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Dallas Cowboys’ biggest defensive pickup so far this season: Dan Quinn – Dallas Cowboys Blog



FRISCO, Texas — Let’s get the caveats out of the way: NFL free agency is not over after one week. Plenty of quality players remain. And there’s always the 2021 NFL draft as a way for a team to improve.

But it’s clear the Dallas Cowboys believe the biggest addition they have made and will make to their defense is coordinator Dan Quinn.

Additions on defense through free agency have included the Cowboys keeping cornerback Jourdan Lewis on a three-year deal worth $13.5 million, adding safety Keanu Neal (one year, max of $5 million) and signing defensive linemen Tarell Basham (two years, max $6.5 million), Carlos Watkins (one year, $1.75 million, $400,000 guaranteed) and Brent Urban (one year, $1.75 million, $500, guaranteed).

The Cowboys aren’t sure yet if Neal will play safety or linebacker, but his history with Quinn suggests he will be an upgrade on defense. Of course, many assumed the same with Ha Ha Clinton-Dix and his relationship with coach Mike McCarthy last season, but the safety didn’t make the team.

Basham (3.5 sacks), Watkins (2) and Urban (2.5) all posted career highs in sacks in 2020.

Basham, who played with the New York Jets in 2020, had as many sacks as Cowboys safety Donovan Wilson had last season. Urban, with the Chicago Bears in 2020, had as many as Everson Griffen had in seven games with the Cowboys before getting traded. Watkins, the former Houston Texans defensive tackle, had as many sacks as Tyrone Crawford.

Maybe the hope is Basham becomes Benson Mayowa, who had six sacks in his first season as a free-agent pickup for the Cowboys in 2017; Watkins becomes Nick Hayden, who helped improve a run defense from 2013 to 2015; and Urban is some form of Jeremy Mincey, who had six sacks in 2014, his first season as a Cowboys’ pickup.

The Cowboys have clung to their belief that you don’t overpay in free agency. A year ago, they looked at players who had solid résumés but were on the backsides of their careers in Gerald McCoy, Clinton-Dix, Dontari Poe, Griffen and Daryl Worley, and Dallas received minimal or no production from all of them.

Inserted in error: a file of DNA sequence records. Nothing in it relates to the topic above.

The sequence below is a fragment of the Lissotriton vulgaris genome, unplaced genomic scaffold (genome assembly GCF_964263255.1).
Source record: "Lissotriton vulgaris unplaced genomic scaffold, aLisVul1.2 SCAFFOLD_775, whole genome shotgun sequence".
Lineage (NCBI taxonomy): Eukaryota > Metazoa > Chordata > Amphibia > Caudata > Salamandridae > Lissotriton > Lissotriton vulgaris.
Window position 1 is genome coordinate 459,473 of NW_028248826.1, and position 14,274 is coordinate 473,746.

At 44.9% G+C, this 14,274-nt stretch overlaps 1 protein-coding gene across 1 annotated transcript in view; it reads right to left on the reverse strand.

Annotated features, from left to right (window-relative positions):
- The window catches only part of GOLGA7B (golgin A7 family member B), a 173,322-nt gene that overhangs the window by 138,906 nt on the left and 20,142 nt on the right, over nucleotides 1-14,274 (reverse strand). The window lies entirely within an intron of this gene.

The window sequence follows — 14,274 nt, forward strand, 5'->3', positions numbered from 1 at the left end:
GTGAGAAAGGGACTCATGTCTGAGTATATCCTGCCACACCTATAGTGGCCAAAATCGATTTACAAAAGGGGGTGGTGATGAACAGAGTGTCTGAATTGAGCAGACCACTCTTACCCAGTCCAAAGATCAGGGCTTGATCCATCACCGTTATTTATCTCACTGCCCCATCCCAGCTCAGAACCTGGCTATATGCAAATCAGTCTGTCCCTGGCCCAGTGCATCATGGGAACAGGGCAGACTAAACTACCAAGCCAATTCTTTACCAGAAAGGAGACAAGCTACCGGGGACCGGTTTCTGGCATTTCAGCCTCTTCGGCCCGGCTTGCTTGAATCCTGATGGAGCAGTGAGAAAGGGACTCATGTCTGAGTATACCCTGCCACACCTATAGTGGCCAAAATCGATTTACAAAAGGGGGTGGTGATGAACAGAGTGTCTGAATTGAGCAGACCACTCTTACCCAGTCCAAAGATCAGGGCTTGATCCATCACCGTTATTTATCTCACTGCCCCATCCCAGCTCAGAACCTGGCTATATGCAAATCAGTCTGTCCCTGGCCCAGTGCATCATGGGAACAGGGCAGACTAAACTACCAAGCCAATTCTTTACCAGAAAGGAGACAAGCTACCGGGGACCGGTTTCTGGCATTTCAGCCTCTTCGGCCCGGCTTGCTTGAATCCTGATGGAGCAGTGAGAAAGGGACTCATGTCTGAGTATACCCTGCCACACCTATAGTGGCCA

Call the Cowboys’ m.o. stubborn, call it being cheap, call it being pressed against the salary cap, call it whatever you want, this franchise is just not going to make a big splash in free agency.

By not looking to attempt to make a big-time signing, or some might even say a recognizable signing, it is also clear the Cowboys do not want to restructure the contracts of wide receiver Amari Cooper, defensive end DeMarcus Lawrence, running back Ezekiel Elliott or any other big-money player because of the future cap room that will chew up.



Stephen A. Smith is unsure about Dan Quinn as the defensive coordinator for the Cowboys as he was the coach for the Falcons’ botched onside kick recovery earlier in the season.

All of these decisions tie back to Quinn, who replaced former coordinator Mike Nolan in January.

“He’s got great experience. He is people-skilled. When you’re around him, you’ll see that,” Cowboys owner and general manager Jerry Jones said. “He’s certainly a dedicated football coach, and he’s covered a lot of ground. We have a lot of tape, so to speak, if you were talking about a player. We’ve got really a lot of information to look at to decide how he fits us. He was absolutely perfect for us in this situation to come in here. He’ll be very influential, extraordinarily influential in how we put together our personnel on defense. He’s got that kind of credibility.”

Quinn comes to the Cowboys after a 43-42 run as the Atlanta Falcons coach from 2015 to five games into the 2020 season. He earned the Falcons’ job based on his two-year run as the defensive coordinator of the Seattle Seahawks. In 2013 and ’14, the Seahawks were No. 1 in yards and points allowed and played in back-to-back Super Bowls, winning Super Bowl XLVIII.

The 2013 Seahawks became the first defense since the 1985 Chicago Bears to lead the league in yards allowed, points allowed and takeaways.

But in Dallas, Quinn does not have the Legion of Boom: Richard Sherman, Kam Chancellor and Earl Thomas in the secondary. The Cowboys do not have Bobby Wagner, K.J. Wright and Malcolm Smith at linebacker. They do not have a defense line that included Michael Bennett, Cliff Avril, Brandon Mebane, Chris Clemons, Bruce Irvin, Tony McDaniel and Red Bryant in that two-year run.

The Cowboys do not believe their defensive talent is as bad as what it appeared to be in 2020, even though as a unit, the defense allowed a franchise-record 473 points last season. Nolan’s scheme was not a fit for the players the Cowboys had on the roster. There was a lack of cohesiveness between what was happening up front and what was happening in the back seven.